Hopper – Basic Art Series
Struggling artist turned icon of the modern, urban experience, Edward Hopper is most famed for his haunting nocturnal diner scene Nighthawks. This book introduces his mastery of place, mood, and melancholy through vivid color juxtapositions; stark, theatrical lighting; as well as harshly contoured figures, at once part of, and alien to, their surroundings.
Edward Hopper (1882–1967) is something of an American success story, if only his success had come swifter. At the age of 40, he was a failing artist who struggled to sell a single painting. As he approached 80, Time magazine featured him on its cover. Today, half a century after his death, Hopper is considered a giant of modern expression, with an uncanny, unforgettable, and utterly distinct sense for mood and place.
Much of Hopper’s work excavates modern city experience. In canvas after canvas, he depicts diners, cafes, shopfronts, street lights, gas stations, rail stations, and hotel rooms. The scenes are marked by vivid color juxtapositions and stark, theatrical lighting, as well as by harshly contoured figures, who appear at once part of, and alien to, their surroundings. The ambiance throughout his repertoire is of aneerie disquiet, alienation, loneliness and psychological tension, although his rural or coastal scenes can offer a counterpoint of tranquility or optimism.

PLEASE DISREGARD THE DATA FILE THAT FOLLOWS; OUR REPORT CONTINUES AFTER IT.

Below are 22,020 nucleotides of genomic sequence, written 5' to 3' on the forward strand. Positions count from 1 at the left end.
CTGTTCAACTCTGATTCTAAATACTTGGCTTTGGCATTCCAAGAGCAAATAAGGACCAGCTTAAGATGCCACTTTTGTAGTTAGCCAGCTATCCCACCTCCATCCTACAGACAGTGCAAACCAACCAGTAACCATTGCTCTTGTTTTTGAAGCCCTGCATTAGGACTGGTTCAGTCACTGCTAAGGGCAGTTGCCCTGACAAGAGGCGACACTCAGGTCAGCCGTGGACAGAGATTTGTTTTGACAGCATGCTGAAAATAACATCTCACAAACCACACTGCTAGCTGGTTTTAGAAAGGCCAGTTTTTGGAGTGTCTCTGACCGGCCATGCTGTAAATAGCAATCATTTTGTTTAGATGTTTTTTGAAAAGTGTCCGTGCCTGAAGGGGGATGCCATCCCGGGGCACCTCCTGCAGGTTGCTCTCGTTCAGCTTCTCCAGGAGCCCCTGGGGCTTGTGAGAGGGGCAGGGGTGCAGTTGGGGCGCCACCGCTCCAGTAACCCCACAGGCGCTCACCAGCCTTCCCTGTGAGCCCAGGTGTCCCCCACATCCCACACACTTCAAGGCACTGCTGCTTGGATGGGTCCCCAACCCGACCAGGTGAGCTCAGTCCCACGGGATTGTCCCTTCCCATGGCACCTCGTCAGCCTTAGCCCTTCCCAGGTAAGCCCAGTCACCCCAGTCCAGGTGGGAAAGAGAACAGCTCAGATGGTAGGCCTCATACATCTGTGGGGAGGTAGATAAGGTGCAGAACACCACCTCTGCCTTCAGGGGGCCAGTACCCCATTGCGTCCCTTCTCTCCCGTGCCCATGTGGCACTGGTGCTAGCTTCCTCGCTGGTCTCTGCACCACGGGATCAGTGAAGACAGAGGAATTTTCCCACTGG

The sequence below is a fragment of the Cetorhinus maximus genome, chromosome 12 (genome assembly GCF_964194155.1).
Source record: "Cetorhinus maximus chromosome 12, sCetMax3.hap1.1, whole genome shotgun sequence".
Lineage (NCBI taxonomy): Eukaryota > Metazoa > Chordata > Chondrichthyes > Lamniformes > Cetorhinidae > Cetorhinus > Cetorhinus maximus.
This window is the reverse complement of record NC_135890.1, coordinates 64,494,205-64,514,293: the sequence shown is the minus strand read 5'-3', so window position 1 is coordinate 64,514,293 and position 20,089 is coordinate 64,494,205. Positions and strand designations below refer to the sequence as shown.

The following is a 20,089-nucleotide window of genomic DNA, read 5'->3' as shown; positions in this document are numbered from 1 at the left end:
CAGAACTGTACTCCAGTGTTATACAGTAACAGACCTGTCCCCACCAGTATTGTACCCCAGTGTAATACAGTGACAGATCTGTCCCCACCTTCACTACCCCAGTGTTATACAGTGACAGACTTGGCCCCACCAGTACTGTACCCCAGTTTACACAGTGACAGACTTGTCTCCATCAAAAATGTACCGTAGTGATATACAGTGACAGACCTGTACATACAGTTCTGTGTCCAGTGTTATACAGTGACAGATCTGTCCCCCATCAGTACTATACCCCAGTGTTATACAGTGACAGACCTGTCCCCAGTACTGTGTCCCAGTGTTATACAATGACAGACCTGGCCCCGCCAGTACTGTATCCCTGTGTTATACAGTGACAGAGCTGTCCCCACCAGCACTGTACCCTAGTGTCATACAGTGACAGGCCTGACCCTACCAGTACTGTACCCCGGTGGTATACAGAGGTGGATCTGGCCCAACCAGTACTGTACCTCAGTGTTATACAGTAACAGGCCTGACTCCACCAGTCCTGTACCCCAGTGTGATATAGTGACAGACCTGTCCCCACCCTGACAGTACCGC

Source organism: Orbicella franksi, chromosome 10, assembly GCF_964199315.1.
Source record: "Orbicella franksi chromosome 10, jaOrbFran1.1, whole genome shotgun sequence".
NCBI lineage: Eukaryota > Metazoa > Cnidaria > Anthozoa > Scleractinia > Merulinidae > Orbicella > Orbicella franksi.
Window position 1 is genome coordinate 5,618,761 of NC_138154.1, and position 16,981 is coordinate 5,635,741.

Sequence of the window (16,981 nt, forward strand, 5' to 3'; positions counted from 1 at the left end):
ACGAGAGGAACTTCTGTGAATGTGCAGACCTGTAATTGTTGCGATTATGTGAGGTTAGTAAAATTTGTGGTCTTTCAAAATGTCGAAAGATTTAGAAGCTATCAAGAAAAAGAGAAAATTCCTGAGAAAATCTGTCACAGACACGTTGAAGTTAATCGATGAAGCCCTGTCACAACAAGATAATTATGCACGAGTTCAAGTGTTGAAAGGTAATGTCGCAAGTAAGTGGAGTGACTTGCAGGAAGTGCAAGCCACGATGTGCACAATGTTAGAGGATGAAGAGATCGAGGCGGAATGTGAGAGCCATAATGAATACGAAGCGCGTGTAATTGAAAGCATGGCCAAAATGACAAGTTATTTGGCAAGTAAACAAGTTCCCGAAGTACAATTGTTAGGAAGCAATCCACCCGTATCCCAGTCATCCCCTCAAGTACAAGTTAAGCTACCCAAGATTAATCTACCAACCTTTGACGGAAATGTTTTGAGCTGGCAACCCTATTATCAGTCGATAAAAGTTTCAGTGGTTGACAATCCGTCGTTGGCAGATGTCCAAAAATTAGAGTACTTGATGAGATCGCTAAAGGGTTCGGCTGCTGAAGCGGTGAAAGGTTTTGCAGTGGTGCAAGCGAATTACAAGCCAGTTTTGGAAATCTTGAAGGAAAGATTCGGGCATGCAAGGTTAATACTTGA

This book presents key works from Hopper’s œuvre to introduce a key player not only in American art history but also in the American psyche.